Martel vs. Islam at Tours

Dan Graves, MSL

Martel vs. Islam at Tours

In 610 Mohammed received his call. He began to preach and after many hardships developed a significant following. Within a hundred years Islam had grown into a mighty empire. It conquered much of the Middle East, North Africa, Spain and Southern Italy. The Mediterranean became an Islamic lake. This had tremendous implications for Christianity, because those areas had formerly been Christian.

That Islam did not capture all of Europe and wipe out Christianity is owing in part to the Franks' Mayor of the Palace, Charles Martel, his sturdy Merovingian knights and a courageous infantry. On this day, October 10, 732* Charles met the Islamic invaders between Poiters and Tours in a battle that lasted either two days (Arab sources) or seven (French sources). The Muslims were mounted and their cavalry employed an innovation--the stirrup. The Franks were on foot. Yet the Franks stood like a wall and the Muslims withdrew defeated. Their leader, Abd-ar-Rahman was killed. In their rout, the Arabs suffered heavy losses of men. Europe would remain Christian territory.

At that time, Europe was not wholly Christian. The great mission work which brought it into the Christian fold was still in process. The church appreciated Charles Martel because he supported Christian expansion among the German races, protecting the notable missionaries Boniface and Willibrord. The church also appreciated his willingness to challenge the Islamic invaders. The church gladly loaned the Carolignian leader church lands to help defray the costs of the resistance against the Muslims.

After his victory, however, Charles incurred ecclesiastical wrath. He required his knights to provide themselves with horses, saddles and spurs; in order that they might pay for these costly innovations, Charles presented them with church lands. Even more exasperating to the church, he awarded its positions to ungodly, untrained laymen. Church discipline declined as is the recurring pattern when it is made into a branch of the civil service.

At one time it seemed unlikely Charles would ever amount to anything. He was an illegitimate son, not entitled to authority. When his father died he was even imprisoned, but managed to escape and build his power base in four short years. He solidified his holdings with unceasing effort, battling the Frisians, Saxons, Alamanni, Bavarians and Aquitanians until the most of modern France was brought under his control. After beating the Muslims at Poiters, Charles also conquered Burgundy. Later the title "Martel" was added to his name. Martellus means "hammer." Charles' prowess won him that name. Charles' descendants had great influence on European history. Pepin the Short, his son, aided the popes at crucial moments. His grandson was the famous emperor Charlemagne.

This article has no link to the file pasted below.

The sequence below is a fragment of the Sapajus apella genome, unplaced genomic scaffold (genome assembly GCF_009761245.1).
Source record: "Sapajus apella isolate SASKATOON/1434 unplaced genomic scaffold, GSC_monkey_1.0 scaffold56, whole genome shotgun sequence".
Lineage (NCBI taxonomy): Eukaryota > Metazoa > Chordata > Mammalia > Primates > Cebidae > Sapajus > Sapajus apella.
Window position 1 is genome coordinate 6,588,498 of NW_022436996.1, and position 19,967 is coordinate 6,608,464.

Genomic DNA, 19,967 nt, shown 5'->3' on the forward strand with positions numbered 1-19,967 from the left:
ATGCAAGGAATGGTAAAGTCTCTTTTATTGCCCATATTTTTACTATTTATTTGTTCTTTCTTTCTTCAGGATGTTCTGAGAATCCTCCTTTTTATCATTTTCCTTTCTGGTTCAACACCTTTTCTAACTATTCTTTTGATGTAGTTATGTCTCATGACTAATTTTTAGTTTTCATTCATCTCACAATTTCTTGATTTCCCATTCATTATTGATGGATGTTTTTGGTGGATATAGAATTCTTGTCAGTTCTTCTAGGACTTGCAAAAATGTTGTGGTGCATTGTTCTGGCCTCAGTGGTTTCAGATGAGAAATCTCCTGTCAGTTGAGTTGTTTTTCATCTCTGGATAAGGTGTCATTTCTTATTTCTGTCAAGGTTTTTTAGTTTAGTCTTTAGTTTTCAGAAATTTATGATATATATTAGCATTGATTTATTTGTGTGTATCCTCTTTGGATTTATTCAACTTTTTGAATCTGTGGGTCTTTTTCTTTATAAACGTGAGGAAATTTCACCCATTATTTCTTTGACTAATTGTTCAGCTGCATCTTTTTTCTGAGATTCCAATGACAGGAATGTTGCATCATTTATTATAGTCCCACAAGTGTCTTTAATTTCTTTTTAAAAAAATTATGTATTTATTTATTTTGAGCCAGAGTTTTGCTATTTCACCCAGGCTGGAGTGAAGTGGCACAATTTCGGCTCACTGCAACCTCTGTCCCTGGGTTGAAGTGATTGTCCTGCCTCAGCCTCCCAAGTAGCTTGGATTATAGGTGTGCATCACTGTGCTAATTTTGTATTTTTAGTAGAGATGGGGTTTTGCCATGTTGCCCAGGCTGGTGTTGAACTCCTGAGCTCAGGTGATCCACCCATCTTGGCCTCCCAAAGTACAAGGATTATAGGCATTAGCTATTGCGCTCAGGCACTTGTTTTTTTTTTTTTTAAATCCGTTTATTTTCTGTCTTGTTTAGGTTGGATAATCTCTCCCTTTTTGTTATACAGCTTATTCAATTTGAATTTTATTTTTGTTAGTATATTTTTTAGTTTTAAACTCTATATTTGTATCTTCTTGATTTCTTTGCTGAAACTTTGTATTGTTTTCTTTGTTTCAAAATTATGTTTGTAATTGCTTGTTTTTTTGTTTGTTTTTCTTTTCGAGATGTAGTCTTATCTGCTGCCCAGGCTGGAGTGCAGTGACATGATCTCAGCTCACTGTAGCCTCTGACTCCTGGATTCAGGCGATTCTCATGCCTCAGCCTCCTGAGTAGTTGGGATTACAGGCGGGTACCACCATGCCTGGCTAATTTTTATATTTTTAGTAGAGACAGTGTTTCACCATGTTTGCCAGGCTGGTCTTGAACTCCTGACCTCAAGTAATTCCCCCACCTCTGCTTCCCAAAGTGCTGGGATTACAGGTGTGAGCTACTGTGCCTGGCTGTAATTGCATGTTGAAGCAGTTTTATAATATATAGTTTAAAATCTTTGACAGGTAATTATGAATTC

As for Islam, for centuries it continued its assaults on Europe through the East.

*This is the date usually given, although consensus is not universal.


  1. Adapted from an earlier Christian History Institute story.
  2. Arnold-Baker, C. and Dent, Anthony. Everyman's Dictionary of Dates. London : Dent, 1954.
  3. "Battle of Tours."
    WebChron/WestEurope/ Tours.CP.html
  4. Dowling, Tim. Eerdman's Handbook to Church History. Carmel, New York: Guideposts, 1977.
  5. Fremantle, Anne and the editors of Time-Life. Great Ages of Man. Age of Faith. Time Incorporated, 1965.
  6. Harbottle, Thomas Benfield. Dictionary of Battles. New York, Stein and Day, 1971.
  7. Kurth, Godefroid. "Charles Martel" in the Catholic Encyclopedia. New York: Robert Appleton, 1914.
  8. "Arabs, Franks, and the Battle of Tours, 732: Three Accounts." Medieval Sourcebook:
  9. Various histories and encyclopedia and internet articles.

Last updated July, 2007

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